Posts Tagged ‘Voter Suppression

14
Apr
14

Rise and Shine

On This Day: First Lady Michelle Obama greets children during her visit to a school, Escuela Siete de Enero, in Mexico City, Mexico, April 14, 2010 (Photo by Samantha Appleton)

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Today (all times Eastern):

9:30 AM: The President hosts an Easter Prayer Breakfast, East Room

1:0: Jay Carney briefs the press

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The Week Ahead

Tuesday: The President and the First Lady will mark the beginning of Passover with a Seder at the White House with friends and staff.

Wednesday: President Obama and Vice President Biden will travel to Leetsdale, Pennsylvania for an event on the economy.

Thursday: The President will welcome the Wounded Warrior Project’s Soldier Ride to the White House in celebration of the eighth annual Soldier Ride.

Friday: The President will meet with the National Commander and Executive Director of the American Legion. Later, he will welcome the United States Naval Academy Football Team to the White House to present them with the 2013 Commander-in-Chief’s Trophy.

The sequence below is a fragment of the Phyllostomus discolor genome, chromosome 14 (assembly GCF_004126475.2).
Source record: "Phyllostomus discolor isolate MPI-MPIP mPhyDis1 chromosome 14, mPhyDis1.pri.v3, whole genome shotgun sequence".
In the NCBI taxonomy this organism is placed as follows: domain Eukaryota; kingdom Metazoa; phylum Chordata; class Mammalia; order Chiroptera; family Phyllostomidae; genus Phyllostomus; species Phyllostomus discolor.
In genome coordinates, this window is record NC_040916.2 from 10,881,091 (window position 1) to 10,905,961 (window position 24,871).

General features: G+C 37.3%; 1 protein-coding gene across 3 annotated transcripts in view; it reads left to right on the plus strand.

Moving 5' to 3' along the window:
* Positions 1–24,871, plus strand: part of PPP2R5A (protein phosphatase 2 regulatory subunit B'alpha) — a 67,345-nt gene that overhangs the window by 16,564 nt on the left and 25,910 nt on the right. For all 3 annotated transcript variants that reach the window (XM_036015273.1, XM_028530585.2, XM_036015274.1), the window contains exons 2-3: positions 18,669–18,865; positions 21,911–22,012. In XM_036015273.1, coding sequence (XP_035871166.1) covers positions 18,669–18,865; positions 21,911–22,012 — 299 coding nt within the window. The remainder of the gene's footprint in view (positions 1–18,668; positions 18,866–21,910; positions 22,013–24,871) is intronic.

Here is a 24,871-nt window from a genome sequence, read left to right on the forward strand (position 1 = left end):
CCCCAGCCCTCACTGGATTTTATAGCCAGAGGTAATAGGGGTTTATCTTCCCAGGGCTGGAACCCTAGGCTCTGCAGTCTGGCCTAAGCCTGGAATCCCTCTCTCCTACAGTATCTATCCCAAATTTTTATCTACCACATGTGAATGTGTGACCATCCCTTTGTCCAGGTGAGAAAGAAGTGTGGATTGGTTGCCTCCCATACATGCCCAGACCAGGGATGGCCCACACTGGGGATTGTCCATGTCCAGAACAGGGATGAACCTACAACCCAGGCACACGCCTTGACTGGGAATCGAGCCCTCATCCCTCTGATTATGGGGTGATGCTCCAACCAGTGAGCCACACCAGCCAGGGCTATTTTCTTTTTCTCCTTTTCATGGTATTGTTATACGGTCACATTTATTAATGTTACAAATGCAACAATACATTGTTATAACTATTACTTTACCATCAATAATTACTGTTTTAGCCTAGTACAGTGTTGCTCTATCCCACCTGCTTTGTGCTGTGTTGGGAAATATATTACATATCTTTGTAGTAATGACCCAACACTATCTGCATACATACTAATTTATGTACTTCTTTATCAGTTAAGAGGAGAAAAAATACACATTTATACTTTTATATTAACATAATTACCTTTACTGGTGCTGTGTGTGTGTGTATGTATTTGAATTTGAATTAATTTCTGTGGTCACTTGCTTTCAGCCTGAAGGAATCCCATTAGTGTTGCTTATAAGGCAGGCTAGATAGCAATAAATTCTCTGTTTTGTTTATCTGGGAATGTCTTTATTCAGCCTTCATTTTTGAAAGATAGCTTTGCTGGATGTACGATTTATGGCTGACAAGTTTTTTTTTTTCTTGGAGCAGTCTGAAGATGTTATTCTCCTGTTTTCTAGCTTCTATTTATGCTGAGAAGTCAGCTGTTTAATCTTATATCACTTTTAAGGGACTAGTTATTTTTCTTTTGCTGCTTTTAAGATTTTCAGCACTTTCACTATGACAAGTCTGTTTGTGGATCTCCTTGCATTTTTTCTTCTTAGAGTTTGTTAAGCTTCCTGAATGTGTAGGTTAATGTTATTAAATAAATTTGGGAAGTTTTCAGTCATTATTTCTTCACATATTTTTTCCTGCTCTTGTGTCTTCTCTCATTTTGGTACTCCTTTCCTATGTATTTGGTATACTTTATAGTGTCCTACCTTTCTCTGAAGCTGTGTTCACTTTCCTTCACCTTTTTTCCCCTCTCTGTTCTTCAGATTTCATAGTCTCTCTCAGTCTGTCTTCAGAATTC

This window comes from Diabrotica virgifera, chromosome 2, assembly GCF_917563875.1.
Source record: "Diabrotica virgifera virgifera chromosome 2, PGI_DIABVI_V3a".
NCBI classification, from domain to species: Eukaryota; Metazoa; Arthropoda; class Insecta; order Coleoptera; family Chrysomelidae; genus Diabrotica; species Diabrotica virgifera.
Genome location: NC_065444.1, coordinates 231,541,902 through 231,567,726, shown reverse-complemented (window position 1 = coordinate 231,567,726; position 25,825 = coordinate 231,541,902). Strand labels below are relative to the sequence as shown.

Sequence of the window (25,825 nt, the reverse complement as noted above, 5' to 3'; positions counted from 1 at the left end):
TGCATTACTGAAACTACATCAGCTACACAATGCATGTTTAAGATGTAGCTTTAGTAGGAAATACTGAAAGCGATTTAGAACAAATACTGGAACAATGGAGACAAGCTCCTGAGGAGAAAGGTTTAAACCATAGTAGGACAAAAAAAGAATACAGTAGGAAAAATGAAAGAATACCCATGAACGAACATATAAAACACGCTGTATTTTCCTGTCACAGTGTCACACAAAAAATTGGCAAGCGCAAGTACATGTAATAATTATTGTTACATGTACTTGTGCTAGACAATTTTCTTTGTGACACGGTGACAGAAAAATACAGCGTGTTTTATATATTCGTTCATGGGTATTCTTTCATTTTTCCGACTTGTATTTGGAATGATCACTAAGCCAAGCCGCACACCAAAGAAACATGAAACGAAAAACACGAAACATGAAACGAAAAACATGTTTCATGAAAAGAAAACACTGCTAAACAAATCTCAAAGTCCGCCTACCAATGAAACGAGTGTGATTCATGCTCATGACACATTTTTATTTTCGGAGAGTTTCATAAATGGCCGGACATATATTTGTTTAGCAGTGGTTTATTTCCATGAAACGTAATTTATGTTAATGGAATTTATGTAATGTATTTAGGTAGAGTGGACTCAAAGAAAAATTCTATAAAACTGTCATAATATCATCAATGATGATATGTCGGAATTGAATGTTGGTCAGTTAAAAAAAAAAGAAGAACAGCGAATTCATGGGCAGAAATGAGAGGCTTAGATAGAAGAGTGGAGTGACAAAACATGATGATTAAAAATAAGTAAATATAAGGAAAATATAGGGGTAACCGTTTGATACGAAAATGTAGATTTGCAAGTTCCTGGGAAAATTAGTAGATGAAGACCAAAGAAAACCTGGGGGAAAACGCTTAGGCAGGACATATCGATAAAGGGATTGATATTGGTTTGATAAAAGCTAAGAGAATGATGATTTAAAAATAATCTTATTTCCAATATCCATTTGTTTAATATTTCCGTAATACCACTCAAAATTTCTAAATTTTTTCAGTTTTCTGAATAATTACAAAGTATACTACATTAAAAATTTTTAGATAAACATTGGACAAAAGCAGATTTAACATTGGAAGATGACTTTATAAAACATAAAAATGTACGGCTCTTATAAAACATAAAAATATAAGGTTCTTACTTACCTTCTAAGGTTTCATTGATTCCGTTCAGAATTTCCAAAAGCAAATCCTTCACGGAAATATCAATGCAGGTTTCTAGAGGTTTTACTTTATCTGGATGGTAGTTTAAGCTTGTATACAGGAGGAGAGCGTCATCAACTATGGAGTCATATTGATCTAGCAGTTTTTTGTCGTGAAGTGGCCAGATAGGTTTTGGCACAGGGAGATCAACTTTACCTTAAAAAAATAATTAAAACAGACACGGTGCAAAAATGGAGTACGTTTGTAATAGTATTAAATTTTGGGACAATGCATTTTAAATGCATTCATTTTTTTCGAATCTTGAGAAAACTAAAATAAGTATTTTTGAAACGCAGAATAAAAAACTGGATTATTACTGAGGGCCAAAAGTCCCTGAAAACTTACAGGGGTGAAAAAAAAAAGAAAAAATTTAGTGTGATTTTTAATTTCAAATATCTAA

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CNN Money: Thankful for Obamacare

Many enrollees are thankful for Obamacare coverage. CNNMoney looks at some of the success stories.

Name: Kathy Bentzoni, 58

I started feeling sick in January, but I thought driving a school bus, I was picking up whatever the kids had. But when I was checking the school bus early in the morning in the cold, all my fingers would go numb.

I had signed up for health insurance early enough to get coverage for Jan. 1. I had to drop my old, useless insurance back in November because I could no longer afford the premiums. The insurer denied every claim I sent in because they said it was a pre-existing condition. That’s the wonder of Obamacare … they can’t say that anymore.

I have a Highmark Blue Shield silver plan. I pay $55 for the premium with the tax credit. I almost cried when I saw it. I thought ‘Oh my god, I can actually afford this. It’s amazing!”

On March 1, I had to go the ER. They found my hemoglobin level was 5.7, and the normal is 14. I needed a transfusion. It was due to a rare blood disorder.

Where would I be without Obamacare? ER, 3 units of blood, multiple tests in the hospital and a 5-day inpatient stay without insurance? Probably dead.

I have to thank Obamacare for saving my life.

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Brian Beutler: Democrats Need to Start Blaming the GOP for the Death of Charlene Dill

How liberals should talk about the Medicaid expansion